Syrian rockets hit Israeli-occupied land
Two rockets fired from Syrian territory have exploded inside the Israeli-occupied Golan Heights, authorities say.
The rockets exploded in a field near the ceasefire line in the southern Golan, an Israeli army spokeswoman said. They did not cause casualties or damage, AFP reported.
The rocket fire was "apparently connected to the situation inside Syria," she added, suggesting Israel was not targeted but that it was a spillover of fighting between the Syrian regime and rebels.
"The Israeli army combed the sector the rockets fell in and informed the UN forces deployed in the Golan," the spokeswoman said.
The rocket fire came as tensions between Syria and Israel soared after Israeli air raids on targets in the Syrian capital Damascus on Sunday (Monday, NZT).
The Golan Heights have been tense since the beginning of the conflict in Syria more than two years ago, but there have been only minor flare-ups in the region so far.
Syrian shells have crashed in the occupied area and Israel has fired at the source in retaliation, AFP said.
Israel's weekend airstrike killed at least 42 Syrian soldiers, a group of anti-regime activists said, citing information from military hospitals.
The Syrian government has not released a death toll, but Syrian state media have reported casualties in the pre-dawn airstrike, Israel's third into Syria this year.
The Britain-based Syrian Observatory for Human Rights said about 150 soldiers are normally stationed in the area that was targeted, but that it was not clear how many were there at the time of the strike.
Rami Abdel-Rahman, the head of the group, said his sources at Syrian military hospitals gave him information on 42 Syrian soldiers killed in the Israeli attack.
Israel's government has not formally confirmed involvement in strikes on Syria.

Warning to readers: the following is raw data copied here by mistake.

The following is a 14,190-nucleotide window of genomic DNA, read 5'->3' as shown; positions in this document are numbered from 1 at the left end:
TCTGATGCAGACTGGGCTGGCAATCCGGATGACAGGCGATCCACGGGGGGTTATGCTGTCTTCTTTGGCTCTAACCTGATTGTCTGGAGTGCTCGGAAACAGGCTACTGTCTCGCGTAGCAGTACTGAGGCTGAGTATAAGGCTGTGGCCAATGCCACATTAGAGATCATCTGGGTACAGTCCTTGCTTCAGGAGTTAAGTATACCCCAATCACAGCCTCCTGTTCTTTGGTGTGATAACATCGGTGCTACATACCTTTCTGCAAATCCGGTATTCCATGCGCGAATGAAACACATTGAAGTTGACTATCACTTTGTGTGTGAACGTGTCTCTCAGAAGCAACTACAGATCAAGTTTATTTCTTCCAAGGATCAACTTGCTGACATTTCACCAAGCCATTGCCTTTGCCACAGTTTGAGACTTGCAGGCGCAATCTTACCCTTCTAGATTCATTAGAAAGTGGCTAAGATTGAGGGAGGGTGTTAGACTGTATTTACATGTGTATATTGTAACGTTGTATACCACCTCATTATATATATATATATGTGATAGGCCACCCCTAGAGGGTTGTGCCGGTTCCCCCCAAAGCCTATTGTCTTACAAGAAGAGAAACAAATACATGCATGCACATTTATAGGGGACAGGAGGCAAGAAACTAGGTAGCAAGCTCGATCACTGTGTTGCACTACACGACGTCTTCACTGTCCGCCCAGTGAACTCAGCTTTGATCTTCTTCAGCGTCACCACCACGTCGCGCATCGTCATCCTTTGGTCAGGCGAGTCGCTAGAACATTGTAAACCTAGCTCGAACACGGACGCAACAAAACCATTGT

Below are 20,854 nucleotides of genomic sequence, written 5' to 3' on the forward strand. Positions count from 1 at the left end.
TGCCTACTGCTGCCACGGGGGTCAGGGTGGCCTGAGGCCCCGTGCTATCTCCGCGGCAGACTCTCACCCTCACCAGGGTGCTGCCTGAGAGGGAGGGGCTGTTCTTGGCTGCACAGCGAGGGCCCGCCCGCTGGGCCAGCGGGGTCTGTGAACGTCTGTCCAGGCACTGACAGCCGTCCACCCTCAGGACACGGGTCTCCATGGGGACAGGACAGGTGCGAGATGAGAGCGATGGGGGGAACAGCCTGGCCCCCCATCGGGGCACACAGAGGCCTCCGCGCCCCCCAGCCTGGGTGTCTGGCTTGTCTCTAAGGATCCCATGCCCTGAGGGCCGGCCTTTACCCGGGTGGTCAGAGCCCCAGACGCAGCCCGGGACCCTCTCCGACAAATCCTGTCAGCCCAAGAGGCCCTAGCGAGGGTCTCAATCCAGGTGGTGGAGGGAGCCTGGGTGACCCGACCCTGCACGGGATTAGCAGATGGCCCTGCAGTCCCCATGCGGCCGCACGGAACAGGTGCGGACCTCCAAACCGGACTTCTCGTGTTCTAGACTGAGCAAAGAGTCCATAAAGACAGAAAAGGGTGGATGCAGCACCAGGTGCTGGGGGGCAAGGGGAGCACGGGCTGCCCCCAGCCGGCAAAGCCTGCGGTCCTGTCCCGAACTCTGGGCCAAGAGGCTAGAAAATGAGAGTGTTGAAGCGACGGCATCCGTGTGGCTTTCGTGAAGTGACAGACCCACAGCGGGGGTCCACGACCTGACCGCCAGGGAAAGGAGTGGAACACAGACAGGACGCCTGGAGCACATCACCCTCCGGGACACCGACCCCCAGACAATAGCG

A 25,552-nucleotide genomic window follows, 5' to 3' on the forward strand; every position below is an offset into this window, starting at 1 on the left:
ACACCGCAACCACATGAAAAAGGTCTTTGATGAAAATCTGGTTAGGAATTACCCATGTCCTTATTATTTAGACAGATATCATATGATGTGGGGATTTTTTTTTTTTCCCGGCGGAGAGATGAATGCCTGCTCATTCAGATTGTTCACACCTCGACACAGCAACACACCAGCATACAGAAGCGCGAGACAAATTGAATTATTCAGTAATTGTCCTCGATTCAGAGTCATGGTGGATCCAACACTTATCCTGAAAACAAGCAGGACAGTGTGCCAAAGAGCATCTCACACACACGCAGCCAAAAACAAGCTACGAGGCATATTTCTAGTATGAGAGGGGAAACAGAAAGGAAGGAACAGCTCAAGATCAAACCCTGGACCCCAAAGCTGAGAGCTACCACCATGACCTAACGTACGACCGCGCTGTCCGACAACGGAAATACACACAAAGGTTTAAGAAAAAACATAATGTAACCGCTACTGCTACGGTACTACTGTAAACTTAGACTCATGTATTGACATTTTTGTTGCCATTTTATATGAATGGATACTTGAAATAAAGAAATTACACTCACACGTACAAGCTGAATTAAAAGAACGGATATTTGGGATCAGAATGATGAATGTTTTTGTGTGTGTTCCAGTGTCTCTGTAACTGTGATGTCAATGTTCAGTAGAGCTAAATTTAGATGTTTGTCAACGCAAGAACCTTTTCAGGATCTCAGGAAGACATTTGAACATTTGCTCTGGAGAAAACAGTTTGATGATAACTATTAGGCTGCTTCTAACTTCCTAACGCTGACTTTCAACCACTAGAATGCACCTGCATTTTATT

However, Israeli officials said the attacks were meant to prevent advanced Iranian weapons from reaching Lebanon's Hezbollah militia, an ally of Syria and foe of Israel.
Syria and its patron Iran have hinted at possible retribution for the strikes, though the rhetoric in official statements has been relatively mild.
Iranian Foreign Minister Ali Akbar Salehi warned that Israel was "playing with fire," but gave no other suggestions of possible consequences, according to the official Islamic Republic News Agency.
Syria's government called the attacks a "flagrant violation of international law" that has made the Middle East "more dangerous."
Israeli officials have indicated they will keep trying to block what they see as an effort by Iran to send sophisticated weapons to Lebanon's Hezbollah militia ahead of a possible collapse of Syrian President Bashar Assad's regime.
Israel, which is technically at war with Syria, has occupied 1200 square kilometres of the Golan Heights, which it annexed, since 1967.
The international community has never recognised Israel's annexation of the territory.
The United Nations Disengagement Observer Force (UNDOF) has been stationed in the Golan Heights since 1974 to oversee a ceasefire.